Overcoming Bias: 3 Things to Consider When Interviewing
|Overcoming Bias: 3 Things to Consider When Interviewing|
by Catherine Iste, MultiBriefs
Organizations often say they are committed to a diverse workforce or transparent hiring. But organizations are made up of people, and people naturally judge others on their own individual set of parameters. In many cases, they do not even realize how much their own perception can cloud their image of a candidate.
While it may be a challenge to overcome different types of bias during an interview, keep these three things in mind and you will be in a better position to minimize it.
Usually it is pretty easy to tell whether you look like everyone else that is interviewing you — whether it is age, gender or ethnic background. If it seems you do not, it may help to highlight how your different perspective won the day.
For example, in behavioral interviews you are normally asked to describe a situation in which you did something, something happened, etc., and explain how you handled it. Come ready to answer that type of question with a story that highlights how your solution was unlike what was previously tried, and it saved the day.
No one wants to admit he/she may have a bias based on appearance, but by talking about how your alternative perspective helped solve a problem it might also help overcome subtle judgments against you.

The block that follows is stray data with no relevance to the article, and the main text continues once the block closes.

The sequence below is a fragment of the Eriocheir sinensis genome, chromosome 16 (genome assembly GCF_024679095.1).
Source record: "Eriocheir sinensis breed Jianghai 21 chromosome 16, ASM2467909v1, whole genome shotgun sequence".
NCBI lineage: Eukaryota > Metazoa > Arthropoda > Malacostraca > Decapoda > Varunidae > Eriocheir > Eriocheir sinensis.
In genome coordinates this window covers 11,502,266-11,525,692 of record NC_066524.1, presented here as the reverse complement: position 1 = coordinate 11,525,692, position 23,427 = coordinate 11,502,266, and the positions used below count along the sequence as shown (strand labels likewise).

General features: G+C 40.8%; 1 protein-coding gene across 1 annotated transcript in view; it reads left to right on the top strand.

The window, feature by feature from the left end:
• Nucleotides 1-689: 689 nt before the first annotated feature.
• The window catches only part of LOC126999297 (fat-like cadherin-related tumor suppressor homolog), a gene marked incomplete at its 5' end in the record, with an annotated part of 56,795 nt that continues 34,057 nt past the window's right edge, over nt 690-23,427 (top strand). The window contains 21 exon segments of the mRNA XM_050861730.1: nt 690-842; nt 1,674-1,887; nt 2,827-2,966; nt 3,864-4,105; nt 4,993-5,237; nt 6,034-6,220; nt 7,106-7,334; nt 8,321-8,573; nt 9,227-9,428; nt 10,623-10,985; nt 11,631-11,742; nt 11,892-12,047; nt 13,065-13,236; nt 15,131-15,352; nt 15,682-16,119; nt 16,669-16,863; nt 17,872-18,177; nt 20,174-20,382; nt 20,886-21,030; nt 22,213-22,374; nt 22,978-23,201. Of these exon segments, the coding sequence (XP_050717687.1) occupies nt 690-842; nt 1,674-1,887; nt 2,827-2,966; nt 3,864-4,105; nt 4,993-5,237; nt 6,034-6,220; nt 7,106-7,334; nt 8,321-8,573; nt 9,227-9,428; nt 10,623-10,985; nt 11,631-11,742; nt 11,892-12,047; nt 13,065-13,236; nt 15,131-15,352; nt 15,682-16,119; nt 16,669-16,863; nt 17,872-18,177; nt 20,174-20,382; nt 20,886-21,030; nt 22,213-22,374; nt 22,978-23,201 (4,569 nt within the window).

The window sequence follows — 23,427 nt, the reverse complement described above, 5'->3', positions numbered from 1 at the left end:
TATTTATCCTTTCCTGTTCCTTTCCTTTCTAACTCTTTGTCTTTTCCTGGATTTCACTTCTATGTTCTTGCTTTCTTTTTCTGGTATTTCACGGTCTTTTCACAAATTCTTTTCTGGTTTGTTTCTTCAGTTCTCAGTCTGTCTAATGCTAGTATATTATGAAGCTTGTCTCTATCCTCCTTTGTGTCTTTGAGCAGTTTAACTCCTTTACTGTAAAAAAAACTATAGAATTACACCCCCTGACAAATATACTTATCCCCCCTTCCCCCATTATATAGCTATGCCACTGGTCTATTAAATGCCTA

The beauty of LinkedIn is that you can learn almost as much about your interviewers as they can about you. Check out whether you have groups, schools or people in common. Even if the interview panel went to Ivy League schools and you were out west at a state school, you can still find common ground in subject areas of interest.
If you cannot find anything in common with anyone at the organization, you could use the difference as a bonus again. Be ready with an example or story about how your difference gives you a leg up. It also doesn’t hurt to acknowledge and compliment the differences in your backgrounds.
The other “F-word” when it comes to interviewing. Usually, I ban my clients from using this word as it is an easy way to cover up bias. In addition to the above differences, it can also describe differences in personality or any other inappropriate reason the interviewers do not like the interviewee.
So how do you address it? The best way is to take it head on: Ask about culture and fit. When you get the chance to ask your questions at the end, say: In addition to skills and ability, fit is a critical component. What characteristics would you use to describe your ideal candidate when it comes to fitting in the culture? Once they give you those characteristics, find ways to parallel your personality with what they said.
One final and important point: If you have gone through an interview where you felt like you were up against the biases listed above, you should consider how deep you think those issues might go.
Do you really want a new job in that kind of environment? Remember, you should be interviewing them as much as they are interviewing you. Weigh the pros and cons and make your own decision about whether are the best fit.